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• Dans le sein du bonheur que son âme désire,
Près d'un amant qu'elle aime et qui brûle à ses pieds,
Ses yeux remplis d'amour, de larmes sont noyés.'



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• Vous me désespérez ;
Vous m'êtes cher sans doute, et ma tendresse extrême
Est le comble des maux pour ce cour qui vous aime.'
• O ciel ! expliquez-vous, quoi toujours me troubler,
Se peut-il ? Dieu puissant, que ne puis-je parler ?'


ABOUT three weeks before the ist of March, which was the day fixed upon for our removal to town, I had been taking a long ride and came home at about four o'clock. My habit was wet and heavy, and I walked with difficulty across the hall, upstairs, and along the passage which led to my

As I was passing before the door of what was called the south bedroom my eyes suddenly fell on two trunks covered with mud, and on the brass plates of which was stamped the name of 'Edward Middleton, Esq. At the same moment the door opened and he stood before me. I felt myself turning as white as a sheet, and was obliged to lean against the wall to prevent myself from falling. He seized my hand, and said, with apparent cordiality, 'How are you, Ellen?'

I do not know what I said to him ; there was a mist before my eyes, a murmur in my ears, and a feeling about my heart that I was strangely happy, though dreadfully frightened. Soon I was alone in my room, with my feet on

the fender, and my eyes fixed on the burning embers, and repeating to myself over and over again, 'How are you, Ellen ?' and then I remembered that he knew all, that he had seen all, that he had left Elmsley because he could not bear to stay, knowing all he did, and I trembled; and hiding my face in my hands, I cried as if my heart would break. Then a new thought came to me, and brought an extraordinary peace with it. I would tell him everything, and he should decide what I ought to do; his decision should be law to me; I would submit to it humbly and obediently, although it might be that I was never to see again any of those whom I loved, and to spend my future life in loneliness and penance.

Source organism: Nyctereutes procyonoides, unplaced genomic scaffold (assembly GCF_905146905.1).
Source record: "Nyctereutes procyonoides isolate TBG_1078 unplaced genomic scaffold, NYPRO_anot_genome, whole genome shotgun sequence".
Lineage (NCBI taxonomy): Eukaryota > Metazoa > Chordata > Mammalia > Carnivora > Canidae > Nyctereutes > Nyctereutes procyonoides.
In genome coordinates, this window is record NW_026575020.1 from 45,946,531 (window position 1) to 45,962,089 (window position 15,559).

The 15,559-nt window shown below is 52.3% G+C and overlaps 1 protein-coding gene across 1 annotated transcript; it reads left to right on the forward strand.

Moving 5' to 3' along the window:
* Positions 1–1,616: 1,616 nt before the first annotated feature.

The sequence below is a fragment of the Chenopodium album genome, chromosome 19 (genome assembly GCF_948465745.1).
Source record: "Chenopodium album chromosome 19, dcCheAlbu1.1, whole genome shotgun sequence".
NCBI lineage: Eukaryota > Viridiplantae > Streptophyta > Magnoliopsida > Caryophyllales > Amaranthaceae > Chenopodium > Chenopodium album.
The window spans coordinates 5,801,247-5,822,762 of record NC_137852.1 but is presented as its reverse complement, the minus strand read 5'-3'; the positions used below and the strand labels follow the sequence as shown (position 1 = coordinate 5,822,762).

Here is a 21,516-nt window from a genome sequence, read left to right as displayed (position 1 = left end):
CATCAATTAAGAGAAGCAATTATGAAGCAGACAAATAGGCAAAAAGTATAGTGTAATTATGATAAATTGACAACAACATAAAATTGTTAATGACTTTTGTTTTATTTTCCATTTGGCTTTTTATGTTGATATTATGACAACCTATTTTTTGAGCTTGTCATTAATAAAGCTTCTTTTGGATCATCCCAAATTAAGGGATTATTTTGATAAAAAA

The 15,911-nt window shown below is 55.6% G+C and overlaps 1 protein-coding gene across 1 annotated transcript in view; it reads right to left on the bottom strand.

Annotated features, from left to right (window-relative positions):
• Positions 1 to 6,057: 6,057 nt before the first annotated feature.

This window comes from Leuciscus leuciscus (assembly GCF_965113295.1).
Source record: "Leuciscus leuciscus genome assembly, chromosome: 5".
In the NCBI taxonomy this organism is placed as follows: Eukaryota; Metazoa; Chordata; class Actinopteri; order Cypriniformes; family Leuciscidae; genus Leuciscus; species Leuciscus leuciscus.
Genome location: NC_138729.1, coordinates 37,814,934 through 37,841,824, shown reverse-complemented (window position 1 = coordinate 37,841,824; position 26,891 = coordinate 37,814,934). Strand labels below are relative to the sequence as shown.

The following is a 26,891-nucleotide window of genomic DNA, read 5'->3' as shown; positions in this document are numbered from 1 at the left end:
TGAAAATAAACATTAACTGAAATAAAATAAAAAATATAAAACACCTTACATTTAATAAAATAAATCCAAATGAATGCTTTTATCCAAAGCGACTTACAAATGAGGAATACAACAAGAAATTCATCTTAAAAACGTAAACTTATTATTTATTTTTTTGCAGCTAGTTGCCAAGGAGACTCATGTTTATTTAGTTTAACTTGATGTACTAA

The dressing-bell rang; my maid came in with a muslin gown on her arm and some camellias in her hand, and there was again a futter at my heart, as if dressing and going downstairs and dining had been as different things yesterday from what they were to-day, as the tamest prose is from the most exciting poetry.

When I opened the door of the library, Edward was sitting with his back towards me, talking eagerly to Mr. Middleton; as I approached them I heard him say, 'If I could only be convinced of it, nothing on earth would make me so happy.'

As my uncle turned his head he did so too, and coloured when he saw me. I sat down on the sofa by the chimney, and every corner of that old library seemed to me in some way different from usual. I did not wish Edward to speak to me; on the contrary, it was enough to feel that he was there; that at any moment, by looking up, I could meet his eyes, and to know instinctively when his were fixed on mine. When I fancied myself in love with Henry Lovell, it was chiefly while he was talking to me, in the height of discussion, in the excitement of conversation. When I had not

seen him for some hours I was impatient to see him, and speak to him again, in order to prove to myself that I liked him ; but with Edward it was not so. Alas! would it not have been for me the most dreadful misfortune to have loved him? Was not there, as Henry had said, a gulf between us, which could never be filled up? Would he not have shrunk from my love as from a poisonous thing, and have recoiled from the touch of my hand as from a serpent's sting?

Tears gathered in my eyes at this thought; I felt them tremble on my eyelashes, and brushed them hastily aside as I walked into the dining-room with my uncle. Edward talked of his travels, of various persons whom he had made acquaintance with in France and in Italy, of English politics, and the approaching session. There was nothing in his conversation peculiarly adapted to my taste; and yet I listened to each word that fell from his lips with an interest which my own feelings stimulated to the highest pitch.